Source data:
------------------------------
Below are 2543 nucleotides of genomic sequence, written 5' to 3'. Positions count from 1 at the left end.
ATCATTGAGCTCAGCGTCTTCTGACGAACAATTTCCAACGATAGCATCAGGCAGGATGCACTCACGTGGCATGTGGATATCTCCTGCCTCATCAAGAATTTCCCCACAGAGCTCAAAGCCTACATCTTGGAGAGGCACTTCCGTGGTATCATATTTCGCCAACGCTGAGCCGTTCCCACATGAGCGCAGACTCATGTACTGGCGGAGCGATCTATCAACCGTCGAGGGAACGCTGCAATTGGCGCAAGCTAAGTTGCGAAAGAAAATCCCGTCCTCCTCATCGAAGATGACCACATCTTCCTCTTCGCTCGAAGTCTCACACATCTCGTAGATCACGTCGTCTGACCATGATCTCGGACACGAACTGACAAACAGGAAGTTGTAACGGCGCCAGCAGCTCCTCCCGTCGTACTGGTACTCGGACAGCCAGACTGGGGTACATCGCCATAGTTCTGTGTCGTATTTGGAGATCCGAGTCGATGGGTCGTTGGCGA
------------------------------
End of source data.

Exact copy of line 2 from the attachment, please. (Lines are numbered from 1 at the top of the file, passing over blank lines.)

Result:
ATCATTGAGCTCAGCGTCTTCTGACGAACAATTTCCAACGATAGCATCAGGCAGGATGCACTCACGTGGCATGTGGATATCTCCTGCCTCATCAAGAATTTCCCCACAGAGCTCAAAGCCTACATCTTGGAGAGGCACTTCCGTGGTATCATATTTCGCCAACGCTGAGCCGTTCCCACATGAGCGCAGACTCATGTACTGGCGGAGCGATCTATCAACCGTCGAGGGAACGCTGCAATTGGCGCAAGCTAAGTTGCGAAAGAAAATCCCGTCCTCCTCATCGAAGATGACCACATCTTCCTCTTCGCTCGAAGTCTCACACATCTCGTAGATCACGTCGTCTGACCATGATCTCGGACACGAACTGACAAACAGGAAGTTGTAACGGCGCCAGCAGCTCCTCCCGTCGTACTGGTACTCGGACAGCCAGACTGGGGTACATCGCCATAGTTCTGTGTCGTATTTGGAGATCCGAGTCGATGGGTCGTTGGCGA